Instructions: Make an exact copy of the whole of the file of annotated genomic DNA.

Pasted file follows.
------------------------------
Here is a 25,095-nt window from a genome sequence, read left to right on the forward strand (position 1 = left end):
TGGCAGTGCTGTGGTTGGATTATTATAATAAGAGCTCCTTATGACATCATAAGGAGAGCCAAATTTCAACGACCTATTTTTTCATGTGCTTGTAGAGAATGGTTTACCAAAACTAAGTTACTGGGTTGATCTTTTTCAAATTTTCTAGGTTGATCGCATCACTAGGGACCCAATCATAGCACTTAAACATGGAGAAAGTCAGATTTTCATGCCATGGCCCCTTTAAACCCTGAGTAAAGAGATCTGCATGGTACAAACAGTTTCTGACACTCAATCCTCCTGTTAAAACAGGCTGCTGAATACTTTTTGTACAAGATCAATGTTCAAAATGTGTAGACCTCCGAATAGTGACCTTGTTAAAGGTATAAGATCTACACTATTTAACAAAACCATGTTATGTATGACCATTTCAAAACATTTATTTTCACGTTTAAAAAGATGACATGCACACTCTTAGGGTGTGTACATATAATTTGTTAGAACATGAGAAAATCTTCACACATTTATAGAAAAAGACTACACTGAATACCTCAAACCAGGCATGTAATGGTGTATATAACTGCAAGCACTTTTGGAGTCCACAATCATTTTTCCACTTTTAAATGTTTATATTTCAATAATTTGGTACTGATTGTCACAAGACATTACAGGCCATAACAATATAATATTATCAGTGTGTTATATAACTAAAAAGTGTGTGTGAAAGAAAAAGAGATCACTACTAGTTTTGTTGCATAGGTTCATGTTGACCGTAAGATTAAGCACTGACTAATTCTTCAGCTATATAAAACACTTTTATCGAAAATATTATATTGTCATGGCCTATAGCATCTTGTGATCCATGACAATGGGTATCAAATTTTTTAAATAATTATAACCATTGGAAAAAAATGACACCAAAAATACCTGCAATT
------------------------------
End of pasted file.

Here is a 25,095-nt window from a genome sequence, read left to right on the forward strand (position 1 = left end):
TGGCAGTGCTGTGGTTGGATTATTATAATAAGAGCTCCTTATGACATCATAAGGAGAGCCAAATTTCAACGACCTATTTTTTCATGTGCTTGTAGAGAATGGTTTACCAAAACTAAGTTACTGGGTTGATCTTTTTCAAATTTTCTAGGTTGATCGCATCACTAGGGACCCAATCATAGCACTTAAACATGGAGAAAGTCAGATTTTCATGCCATGGCCCCTTTAAACCCTGAGTAAAGAGATCTGCATGGTACAAACAGTTTCTGACACTCAATCCTCCTGTTAAAACAGGCTGCTGAATACTTTTTGTACAAGATCAATGTTCAAAATGTGTAGACCTCCGAATAGTGACCTTGTTAAAGGTATAAGATCTACACTATTTAACAAAACCATGTTATGTATGACCATTTCAAAACATTTATTTTCACGTTTAAAAAGATGACATGCACACTCTTAGGGTGTGTACATATAATTTGTTAGAACATGAGAAAATCTTCACACATTTATAGAAAAAGACTACACTGAATACCTCAAACCAGGCATGTAATGGTGTATATAACTGCAAGCACTTTTGGAGTCCACAATCATTTTTCCACTTTTAAATGTTTATATTTCAATAATTTGGTACTGATTGTCACAAGACATTACAGGCCATAACAATATAATATTATCAGTGTGTTATATAACTAAAAAGTGTGTGTGAAAGAAAAAGAGATCACTACTAGTTTTGTTGCATAGGTTCATGTTGACCGTAAGATTAAGCACTGACTAATTCTTCAGCTATATAAAACACTTTTATCGAAAATATTATATTGTCATGGCCTATAGCATCTTGTGATCCATGACAATGGGTATCAAATTTTTTAAATAATTATAACCATTGGAAAAAAATGACACCAAAAATACCTGCAATT